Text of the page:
Moving away from blogging for awhile into the area of forums, this idea could not be any farther from the truth. Looking at my usual stalked haunts of MAL, Biglobe, ANN, and various others; comments within threads are quite interesting to read just as the content brought forth by the original poster. Of course, the level of discussion is only as captivating as the people taking part; which makes it disheartening when the comments/debates turn into derogatory shouting matches or pointless banter to display superiority. For example: one thread I viewed about a certain anime poll seemed to be mostly filled to the rim of venomous or sardonic remarks between participants with little else of value to add. While a clash of views and opinions occurred, the reciprocity of anything meaningful said did not quite happen. However, a similar thread in another forum along the same lines did provide quite a rich exchange of opinions and also gave me window into the elements many fans look for in anime. Depending on the atmosphere (and if people are not being immature) forum activity and other hotspots are usual key places for good, wholesome debates and also finding something new while you are at it. Reciprocity at work through comments at its best.

Whether it be blogging, short tweets on Twitter, asking questions on social ask me sites, or even forum participation; anime will always have a social face rather than the usually one of solitude. While this still leaves a plethora of room open for debate of exactly why people comment and why they care if their opinion are heard, I believe choosing blogging to be my tool of choice was the right one. After all, I am asking questions; open-ended ones with multiple different ways to answer to receive the same in kind. This kind of reciprocity, to hear different opinions is what success means to me as a blogger and everything else is just a nice bonus. So with that said, how do you perceive commenting for both blogging and regular social sites? Why do you comment and care if yours is read? And how do you general perceive debates on the aforementioned sites? Kind and courteous? Respectful and well-mannered? Or just plain rude and spiteful?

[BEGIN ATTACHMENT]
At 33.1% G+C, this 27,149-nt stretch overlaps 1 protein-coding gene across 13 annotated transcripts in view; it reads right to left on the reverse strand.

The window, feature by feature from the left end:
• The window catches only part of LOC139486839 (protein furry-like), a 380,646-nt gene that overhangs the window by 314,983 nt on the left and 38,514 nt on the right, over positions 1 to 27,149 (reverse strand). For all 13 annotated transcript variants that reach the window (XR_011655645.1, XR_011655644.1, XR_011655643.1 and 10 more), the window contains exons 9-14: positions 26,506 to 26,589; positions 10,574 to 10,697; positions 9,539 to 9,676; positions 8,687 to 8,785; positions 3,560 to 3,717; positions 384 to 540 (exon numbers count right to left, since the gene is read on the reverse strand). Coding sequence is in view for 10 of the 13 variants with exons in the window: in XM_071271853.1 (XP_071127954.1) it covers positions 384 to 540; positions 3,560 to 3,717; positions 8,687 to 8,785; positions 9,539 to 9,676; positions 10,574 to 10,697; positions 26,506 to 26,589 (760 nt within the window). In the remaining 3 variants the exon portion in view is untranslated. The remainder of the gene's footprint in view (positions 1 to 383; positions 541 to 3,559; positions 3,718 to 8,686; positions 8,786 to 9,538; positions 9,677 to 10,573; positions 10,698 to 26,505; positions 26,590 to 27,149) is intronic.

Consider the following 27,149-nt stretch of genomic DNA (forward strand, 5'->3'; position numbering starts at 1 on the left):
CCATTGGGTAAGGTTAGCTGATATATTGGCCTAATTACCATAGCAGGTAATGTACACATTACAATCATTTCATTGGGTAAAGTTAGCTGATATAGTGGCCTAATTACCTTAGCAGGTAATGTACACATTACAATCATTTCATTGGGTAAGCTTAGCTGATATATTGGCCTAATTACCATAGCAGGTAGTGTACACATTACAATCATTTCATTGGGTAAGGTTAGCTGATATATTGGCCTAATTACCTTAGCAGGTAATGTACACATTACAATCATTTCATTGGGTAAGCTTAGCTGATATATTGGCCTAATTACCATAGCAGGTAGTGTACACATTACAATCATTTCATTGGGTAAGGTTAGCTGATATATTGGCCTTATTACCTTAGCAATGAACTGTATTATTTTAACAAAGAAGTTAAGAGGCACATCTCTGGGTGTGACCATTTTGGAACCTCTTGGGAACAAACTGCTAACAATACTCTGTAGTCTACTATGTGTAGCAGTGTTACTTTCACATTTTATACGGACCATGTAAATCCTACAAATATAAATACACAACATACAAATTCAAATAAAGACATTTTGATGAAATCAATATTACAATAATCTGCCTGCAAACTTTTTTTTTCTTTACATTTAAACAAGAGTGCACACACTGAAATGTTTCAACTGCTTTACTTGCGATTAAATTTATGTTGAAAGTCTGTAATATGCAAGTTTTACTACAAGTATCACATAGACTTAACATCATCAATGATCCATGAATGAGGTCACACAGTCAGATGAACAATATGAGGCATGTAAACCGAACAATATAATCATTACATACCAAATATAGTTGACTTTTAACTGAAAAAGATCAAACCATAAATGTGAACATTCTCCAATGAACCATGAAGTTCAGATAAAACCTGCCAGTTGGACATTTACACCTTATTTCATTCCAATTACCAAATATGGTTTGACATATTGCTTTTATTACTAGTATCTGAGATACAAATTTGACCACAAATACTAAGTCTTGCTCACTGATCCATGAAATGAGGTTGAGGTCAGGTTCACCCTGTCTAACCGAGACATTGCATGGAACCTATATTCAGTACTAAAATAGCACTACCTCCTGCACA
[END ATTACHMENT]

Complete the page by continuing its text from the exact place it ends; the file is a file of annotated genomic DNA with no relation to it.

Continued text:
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Minor Notations

  • This was way more condensed and also somewhat winded as I planned, but this is generally the start of my new editorial block Deciphering Anime Fandom. I will post these ever once and while; touching upon subject matter that weighs on my mind dealing with general anime fandom elements. I promise the next one will be shorter and more easier on the eyes, yet this topic has been in my query for months on end now.
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35 thoughts on “Deciphering Anime Fandom: Reciprocity In Commenting

  1. I have two basic perceptions of comments. The first is a way to start discussion, which is what I try to do with every comment I make. This is not always a great approach, though, because I often come off as a sort of lurker because I won’t make a comment if I can’t think of anything to say. This works negatively towards my second perception of comments, a way to let a writer know that someone took the time to read through everything they took the time to write. Any comment suits this purpose, so I’m always hesitant to discredit simple agreement-style comments.

    As for my thoughts about threads on a forum…I just see it as the way the Internet is. People saying whatever they want behind a cloak of anonymity…nothing more.